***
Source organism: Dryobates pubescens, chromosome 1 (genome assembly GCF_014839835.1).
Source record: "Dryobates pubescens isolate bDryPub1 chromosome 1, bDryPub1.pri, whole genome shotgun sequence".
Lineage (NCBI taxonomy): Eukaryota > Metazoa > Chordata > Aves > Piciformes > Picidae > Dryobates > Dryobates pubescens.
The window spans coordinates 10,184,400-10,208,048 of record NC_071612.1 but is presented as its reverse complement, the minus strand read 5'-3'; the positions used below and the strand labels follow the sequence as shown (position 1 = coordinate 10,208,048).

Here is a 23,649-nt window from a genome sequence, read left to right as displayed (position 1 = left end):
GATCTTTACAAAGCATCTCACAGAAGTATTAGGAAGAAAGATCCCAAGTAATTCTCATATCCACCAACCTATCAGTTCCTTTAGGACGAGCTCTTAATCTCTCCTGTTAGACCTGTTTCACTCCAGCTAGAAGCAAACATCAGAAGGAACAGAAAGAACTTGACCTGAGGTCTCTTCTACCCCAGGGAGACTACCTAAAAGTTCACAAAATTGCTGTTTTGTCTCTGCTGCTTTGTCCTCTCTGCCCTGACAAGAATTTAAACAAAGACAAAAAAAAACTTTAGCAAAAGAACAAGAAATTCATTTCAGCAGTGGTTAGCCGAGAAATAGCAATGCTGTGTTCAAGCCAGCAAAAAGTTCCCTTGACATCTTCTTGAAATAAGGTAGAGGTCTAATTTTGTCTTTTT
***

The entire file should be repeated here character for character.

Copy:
Source organism: Dryobates pubescens, chromosome 1 (genome assembly GCF_014839835.1).
Source record: "Dryobates pubescens isolate bDryPub1 chromosome 1, bDryPub1.pri, whole genome shotgun sequence".
Lineage (NCBI taxonomy): Eukaryota > Metazoa > Chordata > Aves > Piciformes > Picidae > Dryobates > Dryobates pubescens.
The window spans coordinates 10,184,400-10,208,048 of record NC_071612.1 but is presented as its reverse complement, the minus strand read 5'-3'; the positions used below and the strand labels follow the sequence as shown (position 1 = coordinate 10,208,048).

Here is a 23,649-nt window from a genome sequence, read left to right as displayed (position 1 = left end):
GATCTTTACAAAGCATCTCACAGAAGTATTAGGAAGAAAGATCCCAAGTAATTCTCATATCCACCAACCTATCAGTTCCTTTAGGACGAGCTCTTAATCTCTCCTGTTAGACCTGTTTCACTCCAGCTAGAAGCAAACATCAGAAGGAACAGAAAGAACTTGACCTGAGGTCTCTTCTACCCCAGGGAGACTACCTAAAAGTTCACAAAATTGCTGTTTTGTCTCTGCTGCTTTGTCCTCTCTGCCCTGACAAGAATTTAAACAAAGACAAAAAAAAACTTTAGCAAAAGAACAAGAAATTCATTTCAGCAGTGGTTAGCCGAGAAATAGCAATGCTGTGTTCAAGCCAGCAAAAAGTTCCCTTGACATCTTCTTGAAATAAGGTAGAGGTCTAATTTTGTCTTTTT